Overnight Briefing & General Reality Check - Jan 14, 2013
January 14, 2013
Food and Nutrition:
Are you one of those poor souls having trouble keeping that New Year's resolution to drop the pounds? Take heart --you're not alone! Losing weight is difficult and a little misinformation can ruin chances your success. The diet gurus over at EatingWell magazine discovered three myths that may be sabotaging your hard work!
1. Myth #1 --It Doesn't Matter What Time You Eat Dinner. New research shows that mice who ate an early dinner then went on a 16-hour fast are slimmer than rodents that consume the same amount of calories around the clock. Researchers suspect the long time between meals allows the body to process food differently. If that's not enough, people who chow down late at night tend to eat more and have increased triglyceride levels, which can increase your chance of suffering a heart attack or stroke.
2. Myth #2 --A Calorie is Just a Calorie. Pediatric oncologist DR. ROBERT LUSTIG says certain calories are "higher quality" and low-sugar, high-fiber foods cause less blood sugar peaks, less insulin release and less weight gain.
3. Myth #3 --Eating Multiple, Small Meals Each Day is Best for Weight Loss. The theory that noshing the day away to curb your appetite is great if you love to eat, but not backed up by a lot of research. A new study shows that dieters who followed a low-calorie diet had the same amount of appetite and hunger whether they had a solid breakfast, lunch and dinner or six mini meals. (Lee)
Jumping on the bandwagon:
Warning: Note sexual content!
A fitness guru in New York bases her workout classes on the risqué bestseller 50 Shades of Grey.
According to the New York Daily News, KRISTEN JAMES named her class "50 Shapes of Grey." Workouts include 13 different "sexercises," like "bend-over-better," "seductive squat," and "sexy scissors" (video). James claims the workouts will make people lean and strong and better in the sack. (Still)
Riding on the smaller, special bus:
If you didn't ride a train over the weekend, you probably missed out on the 12th annual No Pants Subway Ride.
CNews has the story (and photos) of the event, which is observed worldwide. In fact, it's known as the Trouser-Free Tube Ride in England. People of all ages boarded public transportation wearing nothing but underwear Sunday. The No Pants Subway Ride originated in New York City back in 2002, and has since spread to over 60 cities, including London, Berlin, Paris, Sydney, and Shanghai. (Still)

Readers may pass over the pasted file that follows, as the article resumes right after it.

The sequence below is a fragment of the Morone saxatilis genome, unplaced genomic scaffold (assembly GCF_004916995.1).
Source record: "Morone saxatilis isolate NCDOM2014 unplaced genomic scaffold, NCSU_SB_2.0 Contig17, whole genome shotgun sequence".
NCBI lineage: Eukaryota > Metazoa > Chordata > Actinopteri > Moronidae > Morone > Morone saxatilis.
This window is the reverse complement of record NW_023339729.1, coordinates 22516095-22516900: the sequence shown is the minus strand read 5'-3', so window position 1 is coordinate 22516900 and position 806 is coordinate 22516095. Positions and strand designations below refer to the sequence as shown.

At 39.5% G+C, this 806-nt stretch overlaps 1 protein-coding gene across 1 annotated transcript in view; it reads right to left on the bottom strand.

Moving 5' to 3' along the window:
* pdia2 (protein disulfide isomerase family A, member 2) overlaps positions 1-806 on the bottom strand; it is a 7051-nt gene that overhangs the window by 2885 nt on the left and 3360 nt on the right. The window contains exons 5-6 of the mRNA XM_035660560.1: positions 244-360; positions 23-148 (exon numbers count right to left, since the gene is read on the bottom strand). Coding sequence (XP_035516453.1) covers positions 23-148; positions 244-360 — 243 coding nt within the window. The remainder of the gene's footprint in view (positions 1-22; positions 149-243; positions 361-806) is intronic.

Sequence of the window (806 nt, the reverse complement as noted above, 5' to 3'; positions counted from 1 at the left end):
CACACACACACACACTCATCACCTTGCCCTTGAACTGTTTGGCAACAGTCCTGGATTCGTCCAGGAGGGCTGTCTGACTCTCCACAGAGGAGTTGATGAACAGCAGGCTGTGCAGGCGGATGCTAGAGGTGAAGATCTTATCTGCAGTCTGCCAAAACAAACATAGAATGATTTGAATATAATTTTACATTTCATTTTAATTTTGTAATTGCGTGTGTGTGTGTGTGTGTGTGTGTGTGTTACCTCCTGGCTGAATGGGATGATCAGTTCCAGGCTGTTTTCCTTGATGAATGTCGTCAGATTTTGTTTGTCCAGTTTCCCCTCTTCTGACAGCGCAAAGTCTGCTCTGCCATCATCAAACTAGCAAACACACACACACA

Movies that will suck:
Warning --note content:
No big surprise here --Reuters says Vivid Entertainment, which produces various adult films, has sued Los Angeles County over a new law that forces porn actors to wear condoms.
At the (ahem) heart of the suit is their claim that the law is an infringement on the actors' First Amendment rights. I can see hands being raised in the back about exactly which protected right that would be: it's apparently an unconstitutional prior restraint on "freedom of expression."
The law --Measure B, which was approved by voters this past fall-- also requires adult film makers to obtain a permit that requires all principals and management-level employees to undergo blood-borne pathogen training.
The porn film maker also claims the cost of such training is driving the movie business out of LA.
Broadcast, cable and video news:
LANCE ARMSTRONG will make his expected doping admission today during an interview with OPRAH WINFREY.
An anonymous insider tells USA Today that Armstrong will not discuss specific events but will confess that he took illegal drugs throughout his cycling career to boost his performance, despite years of denials and attacks on his accusers.
The interview gets taped today and airs Thursday on the Oprah Winfrey Network, and, according to the Hollywood Reporter, will be simulcast on Discovery channels across the globe, as well as the Internet. The move raises a host of potential legal and financial issues for Armstrong, which might explain why he'll go light on the details.
Editor's note: An even better interview would be if Oprah could talk to all of Armstrong's self-righteous defenders from all these years. (Maiman)
The depiction of violence in the media is as big a concern as "easy access to guns," according to a brand-new national study surveying parents on the main contributors to America's culture of violence.
Common Sense Media and the Center for American Progress found that 77 percent of parents blame the media --especially violence on TV and in movies and video games-- as the primary factor vs. 75 percent who cited easy access to guns.
Most (75 percent) said it's difficult to "shield" their children from violence, and most believe better controls need to be adopted for both guns and media violence.
The study surveyed 1,050 parents with children 18 years or younger. (Kaye)
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